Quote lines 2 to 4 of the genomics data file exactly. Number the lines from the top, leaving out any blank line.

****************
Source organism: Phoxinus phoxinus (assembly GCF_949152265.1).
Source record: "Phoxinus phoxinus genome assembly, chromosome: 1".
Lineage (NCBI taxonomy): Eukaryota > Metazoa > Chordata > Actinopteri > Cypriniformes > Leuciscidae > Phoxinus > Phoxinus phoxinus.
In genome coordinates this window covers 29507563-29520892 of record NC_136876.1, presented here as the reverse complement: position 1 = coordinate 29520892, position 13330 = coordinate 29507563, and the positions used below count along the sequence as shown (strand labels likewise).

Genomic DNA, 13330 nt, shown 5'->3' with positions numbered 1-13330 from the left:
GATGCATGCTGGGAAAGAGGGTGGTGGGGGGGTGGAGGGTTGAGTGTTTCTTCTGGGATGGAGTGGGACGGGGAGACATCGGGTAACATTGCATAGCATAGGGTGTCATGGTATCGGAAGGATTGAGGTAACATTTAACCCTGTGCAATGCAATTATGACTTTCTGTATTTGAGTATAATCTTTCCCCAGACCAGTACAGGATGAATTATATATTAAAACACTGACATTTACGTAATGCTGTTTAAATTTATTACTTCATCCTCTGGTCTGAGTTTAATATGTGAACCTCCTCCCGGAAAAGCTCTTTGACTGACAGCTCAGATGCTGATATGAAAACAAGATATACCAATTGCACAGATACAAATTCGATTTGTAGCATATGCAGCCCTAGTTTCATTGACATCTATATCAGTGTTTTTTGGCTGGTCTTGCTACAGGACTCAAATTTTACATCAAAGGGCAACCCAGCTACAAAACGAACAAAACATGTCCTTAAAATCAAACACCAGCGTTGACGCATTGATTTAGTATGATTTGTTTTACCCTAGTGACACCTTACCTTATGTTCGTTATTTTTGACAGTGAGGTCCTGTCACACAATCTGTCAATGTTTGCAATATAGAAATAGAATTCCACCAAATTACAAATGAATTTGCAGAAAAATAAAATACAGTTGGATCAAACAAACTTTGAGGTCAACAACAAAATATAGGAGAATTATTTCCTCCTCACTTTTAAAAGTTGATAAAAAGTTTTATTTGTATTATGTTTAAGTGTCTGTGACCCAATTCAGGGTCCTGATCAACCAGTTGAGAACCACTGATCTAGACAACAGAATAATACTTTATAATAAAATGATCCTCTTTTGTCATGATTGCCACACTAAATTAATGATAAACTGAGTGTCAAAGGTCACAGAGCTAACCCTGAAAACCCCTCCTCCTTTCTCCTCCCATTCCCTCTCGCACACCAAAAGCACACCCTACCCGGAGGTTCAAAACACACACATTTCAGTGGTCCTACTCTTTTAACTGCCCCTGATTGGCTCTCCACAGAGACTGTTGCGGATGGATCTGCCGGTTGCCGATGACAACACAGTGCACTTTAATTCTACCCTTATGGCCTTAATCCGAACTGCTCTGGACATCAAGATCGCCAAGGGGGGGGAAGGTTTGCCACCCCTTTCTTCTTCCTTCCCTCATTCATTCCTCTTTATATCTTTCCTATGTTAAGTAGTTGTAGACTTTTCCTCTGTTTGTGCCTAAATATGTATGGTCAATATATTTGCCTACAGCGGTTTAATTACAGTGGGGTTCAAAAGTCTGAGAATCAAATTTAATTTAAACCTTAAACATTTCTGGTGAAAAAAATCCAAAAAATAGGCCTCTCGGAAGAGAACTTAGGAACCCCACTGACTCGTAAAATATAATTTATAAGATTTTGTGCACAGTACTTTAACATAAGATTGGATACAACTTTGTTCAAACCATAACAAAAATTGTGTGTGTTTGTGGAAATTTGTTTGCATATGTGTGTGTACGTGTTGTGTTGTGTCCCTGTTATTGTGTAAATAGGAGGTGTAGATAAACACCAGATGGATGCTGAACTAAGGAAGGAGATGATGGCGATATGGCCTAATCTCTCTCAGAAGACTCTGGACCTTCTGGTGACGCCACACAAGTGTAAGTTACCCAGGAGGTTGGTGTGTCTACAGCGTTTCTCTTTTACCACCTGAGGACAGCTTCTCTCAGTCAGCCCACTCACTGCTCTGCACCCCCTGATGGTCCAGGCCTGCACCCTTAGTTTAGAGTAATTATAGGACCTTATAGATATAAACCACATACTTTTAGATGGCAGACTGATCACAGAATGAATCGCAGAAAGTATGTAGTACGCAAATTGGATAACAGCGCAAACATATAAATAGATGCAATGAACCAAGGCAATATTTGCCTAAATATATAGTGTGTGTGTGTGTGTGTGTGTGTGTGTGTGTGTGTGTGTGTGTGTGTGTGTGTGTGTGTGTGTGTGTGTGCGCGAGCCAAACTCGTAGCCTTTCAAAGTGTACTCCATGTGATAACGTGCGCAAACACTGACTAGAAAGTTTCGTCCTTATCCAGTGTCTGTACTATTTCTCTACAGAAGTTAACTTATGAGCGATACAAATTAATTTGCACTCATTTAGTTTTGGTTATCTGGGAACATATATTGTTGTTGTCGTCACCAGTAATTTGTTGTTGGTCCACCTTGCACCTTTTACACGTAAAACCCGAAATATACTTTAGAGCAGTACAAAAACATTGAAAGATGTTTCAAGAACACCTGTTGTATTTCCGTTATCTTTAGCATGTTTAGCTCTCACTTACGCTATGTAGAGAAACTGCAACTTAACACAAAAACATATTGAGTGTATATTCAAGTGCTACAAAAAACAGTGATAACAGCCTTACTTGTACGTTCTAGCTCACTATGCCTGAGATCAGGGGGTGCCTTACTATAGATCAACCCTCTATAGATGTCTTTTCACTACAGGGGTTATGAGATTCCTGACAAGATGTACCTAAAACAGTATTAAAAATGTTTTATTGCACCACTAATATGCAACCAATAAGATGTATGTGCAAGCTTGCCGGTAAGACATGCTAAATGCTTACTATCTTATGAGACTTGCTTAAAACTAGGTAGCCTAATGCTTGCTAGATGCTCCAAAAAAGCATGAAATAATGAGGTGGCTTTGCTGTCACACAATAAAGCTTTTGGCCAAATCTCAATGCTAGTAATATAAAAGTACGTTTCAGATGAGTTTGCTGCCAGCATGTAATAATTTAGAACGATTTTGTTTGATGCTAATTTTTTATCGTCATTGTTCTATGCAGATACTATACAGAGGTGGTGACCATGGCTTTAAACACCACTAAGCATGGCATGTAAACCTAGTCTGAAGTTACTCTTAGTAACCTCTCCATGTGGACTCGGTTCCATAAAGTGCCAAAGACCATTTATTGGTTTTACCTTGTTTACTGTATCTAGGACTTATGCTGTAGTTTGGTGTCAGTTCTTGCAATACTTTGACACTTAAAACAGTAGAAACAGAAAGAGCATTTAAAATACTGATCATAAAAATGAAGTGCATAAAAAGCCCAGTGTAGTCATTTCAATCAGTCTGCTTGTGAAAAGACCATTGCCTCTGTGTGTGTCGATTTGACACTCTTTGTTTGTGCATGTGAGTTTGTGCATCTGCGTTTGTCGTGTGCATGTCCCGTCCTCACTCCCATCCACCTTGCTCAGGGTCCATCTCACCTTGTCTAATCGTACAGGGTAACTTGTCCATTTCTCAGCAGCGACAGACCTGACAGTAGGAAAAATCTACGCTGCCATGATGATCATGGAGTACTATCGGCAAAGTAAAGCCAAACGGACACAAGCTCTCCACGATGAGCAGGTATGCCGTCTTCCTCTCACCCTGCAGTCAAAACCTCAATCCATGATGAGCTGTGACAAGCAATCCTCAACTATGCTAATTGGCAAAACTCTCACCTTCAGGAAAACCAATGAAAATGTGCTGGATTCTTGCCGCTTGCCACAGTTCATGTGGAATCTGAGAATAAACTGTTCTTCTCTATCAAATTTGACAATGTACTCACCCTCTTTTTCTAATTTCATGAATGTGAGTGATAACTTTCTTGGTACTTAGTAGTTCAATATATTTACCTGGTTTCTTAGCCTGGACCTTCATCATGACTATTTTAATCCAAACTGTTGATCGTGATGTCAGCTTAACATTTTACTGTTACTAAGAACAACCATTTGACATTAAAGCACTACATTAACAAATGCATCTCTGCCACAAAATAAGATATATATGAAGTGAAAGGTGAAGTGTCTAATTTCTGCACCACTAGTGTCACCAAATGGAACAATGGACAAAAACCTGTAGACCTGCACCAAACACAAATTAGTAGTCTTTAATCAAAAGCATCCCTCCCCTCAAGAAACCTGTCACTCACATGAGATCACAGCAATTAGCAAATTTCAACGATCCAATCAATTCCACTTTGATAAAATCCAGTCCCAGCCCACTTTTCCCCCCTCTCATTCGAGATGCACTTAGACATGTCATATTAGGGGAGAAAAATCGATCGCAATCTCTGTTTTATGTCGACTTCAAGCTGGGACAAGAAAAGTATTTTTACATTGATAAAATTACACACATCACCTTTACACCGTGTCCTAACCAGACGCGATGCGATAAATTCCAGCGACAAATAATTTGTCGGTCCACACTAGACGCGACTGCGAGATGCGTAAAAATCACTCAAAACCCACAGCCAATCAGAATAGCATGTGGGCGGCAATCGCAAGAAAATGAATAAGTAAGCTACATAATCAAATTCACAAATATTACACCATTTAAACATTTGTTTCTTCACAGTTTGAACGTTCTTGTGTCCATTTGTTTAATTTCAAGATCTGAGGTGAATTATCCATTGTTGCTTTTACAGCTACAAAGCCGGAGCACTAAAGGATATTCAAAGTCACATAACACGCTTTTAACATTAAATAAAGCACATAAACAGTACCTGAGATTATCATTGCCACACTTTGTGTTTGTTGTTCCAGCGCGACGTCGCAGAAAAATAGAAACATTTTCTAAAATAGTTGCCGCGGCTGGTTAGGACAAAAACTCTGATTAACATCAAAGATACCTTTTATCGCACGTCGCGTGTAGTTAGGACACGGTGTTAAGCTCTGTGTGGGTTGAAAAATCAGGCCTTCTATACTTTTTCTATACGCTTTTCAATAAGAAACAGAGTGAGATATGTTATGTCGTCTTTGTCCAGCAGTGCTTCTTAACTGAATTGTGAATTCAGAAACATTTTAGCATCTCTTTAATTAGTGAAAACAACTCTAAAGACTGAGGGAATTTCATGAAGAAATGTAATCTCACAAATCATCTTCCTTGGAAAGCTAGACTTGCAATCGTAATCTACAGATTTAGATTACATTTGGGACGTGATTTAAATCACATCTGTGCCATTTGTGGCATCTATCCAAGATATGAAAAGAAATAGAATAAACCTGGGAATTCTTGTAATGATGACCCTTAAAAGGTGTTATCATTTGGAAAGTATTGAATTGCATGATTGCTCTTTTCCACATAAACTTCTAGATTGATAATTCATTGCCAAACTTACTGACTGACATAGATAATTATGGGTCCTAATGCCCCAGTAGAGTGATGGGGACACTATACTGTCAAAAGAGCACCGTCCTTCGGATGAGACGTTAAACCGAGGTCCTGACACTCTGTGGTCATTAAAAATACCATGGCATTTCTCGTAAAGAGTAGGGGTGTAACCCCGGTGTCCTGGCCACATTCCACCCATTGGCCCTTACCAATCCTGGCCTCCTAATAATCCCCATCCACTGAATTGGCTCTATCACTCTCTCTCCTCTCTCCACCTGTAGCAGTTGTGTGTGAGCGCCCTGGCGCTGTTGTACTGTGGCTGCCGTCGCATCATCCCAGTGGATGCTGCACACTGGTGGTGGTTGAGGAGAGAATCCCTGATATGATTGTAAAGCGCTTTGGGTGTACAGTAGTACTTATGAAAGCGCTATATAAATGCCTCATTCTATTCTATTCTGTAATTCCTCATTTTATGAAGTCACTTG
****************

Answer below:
Source record: "Phoxinus phoxinus genome assembly, chromosome: 1".
Lineage (NCBI taxonomy): Eukaryota > Metazoa > Chordata > Actinopteri > Cypriniformes > Leuciscidae > Phoxinus > Phoxinus phoxinus.
In genome coordinates this window covers 29507563-29520892 of record NC_136876.1, presented here as the reverse complement: position 1 = coordinate 29520892, position 13330 = coordinate 29507563, and the positions used below count along the sequence as shown (strand labels likewise).